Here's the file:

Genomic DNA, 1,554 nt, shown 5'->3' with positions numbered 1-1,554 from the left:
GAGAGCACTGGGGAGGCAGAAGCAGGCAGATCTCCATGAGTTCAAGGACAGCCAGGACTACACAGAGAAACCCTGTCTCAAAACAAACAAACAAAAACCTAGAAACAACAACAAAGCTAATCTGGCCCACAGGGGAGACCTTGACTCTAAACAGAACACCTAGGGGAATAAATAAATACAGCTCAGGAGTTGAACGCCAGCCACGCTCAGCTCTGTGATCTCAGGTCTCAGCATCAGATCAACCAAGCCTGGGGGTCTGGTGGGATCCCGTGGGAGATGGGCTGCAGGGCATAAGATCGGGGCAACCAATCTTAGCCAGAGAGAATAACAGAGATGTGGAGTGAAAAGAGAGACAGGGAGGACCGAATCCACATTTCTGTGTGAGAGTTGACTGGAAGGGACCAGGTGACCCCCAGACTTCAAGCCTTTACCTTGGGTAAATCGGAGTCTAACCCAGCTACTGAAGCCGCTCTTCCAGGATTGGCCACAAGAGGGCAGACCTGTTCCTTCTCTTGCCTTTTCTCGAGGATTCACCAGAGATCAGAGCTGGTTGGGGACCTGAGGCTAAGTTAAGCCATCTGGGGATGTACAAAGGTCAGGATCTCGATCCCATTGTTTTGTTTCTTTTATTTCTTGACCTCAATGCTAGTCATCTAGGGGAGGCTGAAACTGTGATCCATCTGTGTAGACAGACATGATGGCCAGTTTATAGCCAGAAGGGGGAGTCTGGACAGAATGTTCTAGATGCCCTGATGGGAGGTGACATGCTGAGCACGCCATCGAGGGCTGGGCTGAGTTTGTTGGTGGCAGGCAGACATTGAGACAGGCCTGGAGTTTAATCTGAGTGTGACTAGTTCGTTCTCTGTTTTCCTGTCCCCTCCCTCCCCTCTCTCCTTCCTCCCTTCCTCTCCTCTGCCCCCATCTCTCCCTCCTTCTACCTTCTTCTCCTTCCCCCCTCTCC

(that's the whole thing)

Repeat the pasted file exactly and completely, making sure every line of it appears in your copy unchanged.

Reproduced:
Genomic DNA, 1,554 nt, shown 5'->3' with positions numbered 1-1,554 from the left:
GAGAGCACTGGGGAGGCAGAAGCAGGCAGATCTCCATGAGTTCAAGGACAGCCAGGACTACACAGAGAAACCCTGTCTCAAAACAAACAAACAAAAACCTAGAAACAACAACAAAGCTAATCTGGCCCACAGGGGAGACCTTGACTCTAAACAGAACACCTAGGGGAATAAATAAATACAGCTCAGGAGTTGAACGCCAGCCACGCTCAGCTCTGTGATCTCAGGTCTCAGCATCAGATCAACCAAGCCTGGGGGTCTGGTGGGATCCCGTGGGAGATGGGCTGCAGGGCATAAGATCGGGGCAACCAATCTTAGCCAGAGAGAATAACAGAGATGTGGAGTGAAAAGAGAGACAGGGAGGACCGAATCCACATTTCTGTGTGAGAGTTGACTGGAAGGGACCAGGTGACCCCCAGACTTCAAGCCTTTACCTTGGGTAAATCGGAGTCTAACCCAGCTACTGAAGCCGCTCTTCCAGGATTGGCCACAAGAGGGCAGACCTGTTCCTTCTCTTGCCTTTTCTCGAGGATTCACCAGAGATCAGAGCTGGTTGGGGACCTGAGGCTAAGTTAAGCCATCTGGGGATGTACAAAGGTCAGGATCTCGATCCCATTGTTTTGTTTCTTTTATTTCTTGACCTCAATGCTAGTCATCTAGGGGAGGCTGAAACTGTGATCCATCTGTGTAGACAGACATGATGGCCAGTTTATAGCCAGAAGGGGGAGTCTGGACAGAATGTTCTAGATGCCCTGATGGGAGGTGACATGCTGAGCACGCCATCGAGGGCTGGGCTGAGTTTGTTGGTGGCAGGCAGACATTGAGACAGGCCTGGAGTTTAATCTGAGTGTGACTAGTTCGTTCTCTGTTTTCCTGTCCCCTCCCTCCCCTCTCTCCTTCCTCCCTTCCTCTCCTCTGCCCCCATCTCTCCCTCCTTCTACCTTCTTCTCCTTCCCCCCTCTCC